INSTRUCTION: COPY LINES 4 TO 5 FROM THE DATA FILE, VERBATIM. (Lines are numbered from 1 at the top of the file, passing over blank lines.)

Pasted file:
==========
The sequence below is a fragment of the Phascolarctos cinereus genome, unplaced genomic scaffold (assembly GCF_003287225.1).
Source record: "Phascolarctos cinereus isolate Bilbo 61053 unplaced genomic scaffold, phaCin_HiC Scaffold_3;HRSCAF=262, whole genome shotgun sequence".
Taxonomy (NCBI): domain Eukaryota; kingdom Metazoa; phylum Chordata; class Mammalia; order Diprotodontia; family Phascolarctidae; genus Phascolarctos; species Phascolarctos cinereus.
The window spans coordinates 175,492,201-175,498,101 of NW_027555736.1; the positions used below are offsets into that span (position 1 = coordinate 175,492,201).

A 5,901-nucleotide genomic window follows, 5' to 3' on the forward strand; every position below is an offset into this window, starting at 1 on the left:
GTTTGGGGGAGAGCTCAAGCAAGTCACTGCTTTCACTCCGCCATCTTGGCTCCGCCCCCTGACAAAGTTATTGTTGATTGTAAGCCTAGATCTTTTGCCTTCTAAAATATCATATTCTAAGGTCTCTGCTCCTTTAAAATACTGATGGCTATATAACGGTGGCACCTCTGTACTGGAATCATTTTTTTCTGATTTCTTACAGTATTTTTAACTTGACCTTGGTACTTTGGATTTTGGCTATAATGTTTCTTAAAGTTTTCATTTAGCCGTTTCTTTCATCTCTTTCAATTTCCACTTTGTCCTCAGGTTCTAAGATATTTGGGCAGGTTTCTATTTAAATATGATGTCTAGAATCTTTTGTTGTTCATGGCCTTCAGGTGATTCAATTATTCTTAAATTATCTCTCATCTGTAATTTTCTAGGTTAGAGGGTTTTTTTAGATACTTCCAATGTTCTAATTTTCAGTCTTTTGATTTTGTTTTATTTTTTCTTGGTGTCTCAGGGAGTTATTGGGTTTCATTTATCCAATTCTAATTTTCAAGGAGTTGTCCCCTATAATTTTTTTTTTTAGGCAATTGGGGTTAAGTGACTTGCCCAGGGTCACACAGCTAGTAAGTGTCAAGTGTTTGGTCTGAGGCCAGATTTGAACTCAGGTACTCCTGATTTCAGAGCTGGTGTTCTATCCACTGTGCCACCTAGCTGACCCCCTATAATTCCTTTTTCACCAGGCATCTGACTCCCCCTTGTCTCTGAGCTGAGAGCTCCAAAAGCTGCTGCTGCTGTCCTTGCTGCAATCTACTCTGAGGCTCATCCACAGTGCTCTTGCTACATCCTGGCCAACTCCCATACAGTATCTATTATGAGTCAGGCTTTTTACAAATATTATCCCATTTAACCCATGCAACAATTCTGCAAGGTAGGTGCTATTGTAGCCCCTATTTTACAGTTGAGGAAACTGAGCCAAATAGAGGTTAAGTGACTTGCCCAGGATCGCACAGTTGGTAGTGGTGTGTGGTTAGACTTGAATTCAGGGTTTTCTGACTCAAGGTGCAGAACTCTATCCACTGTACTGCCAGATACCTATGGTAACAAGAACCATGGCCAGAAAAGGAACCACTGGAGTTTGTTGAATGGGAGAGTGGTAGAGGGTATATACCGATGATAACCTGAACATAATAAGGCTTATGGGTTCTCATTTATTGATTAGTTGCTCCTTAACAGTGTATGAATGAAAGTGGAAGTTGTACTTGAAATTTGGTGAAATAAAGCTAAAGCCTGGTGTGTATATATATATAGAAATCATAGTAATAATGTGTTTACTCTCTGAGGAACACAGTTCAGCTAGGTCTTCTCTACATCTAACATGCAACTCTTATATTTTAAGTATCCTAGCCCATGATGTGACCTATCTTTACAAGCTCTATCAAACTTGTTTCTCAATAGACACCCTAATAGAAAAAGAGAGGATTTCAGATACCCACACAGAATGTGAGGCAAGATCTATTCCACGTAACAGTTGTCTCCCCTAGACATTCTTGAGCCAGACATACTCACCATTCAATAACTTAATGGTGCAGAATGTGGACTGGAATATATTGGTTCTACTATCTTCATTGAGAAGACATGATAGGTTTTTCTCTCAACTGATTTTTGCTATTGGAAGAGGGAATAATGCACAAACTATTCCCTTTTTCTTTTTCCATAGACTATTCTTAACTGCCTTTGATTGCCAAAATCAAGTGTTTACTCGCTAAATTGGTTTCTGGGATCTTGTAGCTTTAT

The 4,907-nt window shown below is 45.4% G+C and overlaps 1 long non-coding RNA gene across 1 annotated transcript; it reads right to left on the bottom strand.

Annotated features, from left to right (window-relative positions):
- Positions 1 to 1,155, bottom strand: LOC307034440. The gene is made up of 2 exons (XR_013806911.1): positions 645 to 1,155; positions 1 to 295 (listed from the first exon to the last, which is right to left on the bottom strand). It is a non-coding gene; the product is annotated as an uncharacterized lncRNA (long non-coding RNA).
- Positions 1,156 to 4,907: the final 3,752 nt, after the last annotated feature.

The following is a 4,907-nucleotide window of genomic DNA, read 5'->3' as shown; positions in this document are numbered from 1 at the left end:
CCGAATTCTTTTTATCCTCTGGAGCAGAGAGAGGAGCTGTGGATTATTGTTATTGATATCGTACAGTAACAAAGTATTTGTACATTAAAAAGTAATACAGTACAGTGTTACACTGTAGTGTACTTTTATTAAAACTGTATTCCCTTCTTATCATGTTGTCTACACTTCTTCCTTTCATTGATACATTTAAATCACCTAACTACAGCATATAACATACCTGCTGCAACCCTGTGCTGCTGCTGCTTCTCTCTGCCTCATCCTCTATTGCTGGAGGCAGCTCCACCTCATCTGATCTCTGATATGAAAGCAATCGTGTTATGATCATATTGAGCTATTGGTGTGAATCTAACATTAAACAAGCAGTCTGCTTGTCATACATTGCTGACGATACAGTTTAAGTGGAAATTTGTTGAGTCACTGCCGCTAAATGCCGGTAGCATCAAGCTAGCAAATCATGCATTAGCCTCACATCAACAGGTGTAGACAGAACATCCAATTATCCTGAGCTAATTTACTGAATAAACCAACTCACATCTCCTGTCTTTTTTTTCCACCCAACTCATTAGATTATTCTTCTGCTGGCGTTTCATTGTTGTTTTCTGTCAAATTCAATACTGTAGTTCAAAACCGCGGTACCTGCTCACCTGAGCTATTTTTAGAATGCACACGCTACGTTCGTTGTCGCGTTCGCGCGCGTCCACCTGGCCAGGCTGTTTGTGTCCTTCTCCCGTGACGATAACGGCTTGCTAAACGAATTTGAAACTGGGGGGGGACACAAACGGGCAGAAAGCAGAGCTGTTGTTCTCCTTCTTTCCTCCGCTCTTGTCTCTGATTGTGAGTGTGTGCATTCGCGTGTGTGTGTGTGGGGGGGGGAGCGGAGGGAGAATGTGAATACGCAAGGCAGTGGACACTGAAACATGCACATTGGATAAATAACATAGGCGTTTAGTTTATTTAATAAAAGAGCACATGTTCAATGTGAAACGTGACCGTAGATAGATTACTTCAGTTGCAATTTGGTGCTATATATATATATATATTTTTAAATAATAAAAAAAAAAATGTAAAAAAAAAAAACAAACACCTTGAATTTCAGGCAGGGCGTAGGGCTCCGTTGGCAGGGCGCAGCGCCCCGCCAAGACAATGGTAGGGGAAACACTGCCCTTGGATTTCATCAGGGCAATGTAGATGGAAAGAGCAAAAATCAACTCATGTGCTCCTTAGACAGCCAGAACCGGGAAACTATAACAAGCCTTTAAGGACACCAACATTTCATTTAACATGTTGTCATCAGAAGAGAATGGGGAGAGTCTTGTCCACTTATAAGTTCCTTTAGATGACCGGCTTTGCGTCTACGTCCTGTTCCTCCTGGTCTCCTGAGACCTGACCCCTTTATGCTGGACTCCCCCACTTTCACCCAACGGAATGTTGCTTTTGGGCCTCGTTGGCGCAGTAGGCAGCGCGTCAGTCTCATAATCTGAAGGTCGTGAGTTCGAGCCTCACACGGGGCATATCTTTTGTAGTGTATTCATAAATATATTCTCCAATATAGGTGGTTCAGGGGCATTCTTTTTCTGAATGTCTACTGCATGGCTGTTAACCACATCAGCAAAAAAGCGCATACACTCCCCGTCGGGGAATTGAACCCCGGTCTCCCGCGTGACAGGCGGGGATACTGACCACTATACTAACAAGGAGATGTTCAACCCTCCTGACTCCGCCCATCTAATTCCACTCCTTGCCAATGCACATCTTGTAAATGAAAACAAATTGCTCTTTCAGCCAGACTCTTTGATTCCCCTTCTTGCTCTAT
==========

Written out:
The window spans coordinates 175,492,201-175,498,101 of NW_027555736.1; the positions used below are offsets into that span (position 1 = coordinate 175,492,201).

A 5,901-nucleotide genomic window follows, 5' to 3' on the forward strand; every position below is an offset into this window, starting at 1 on the left: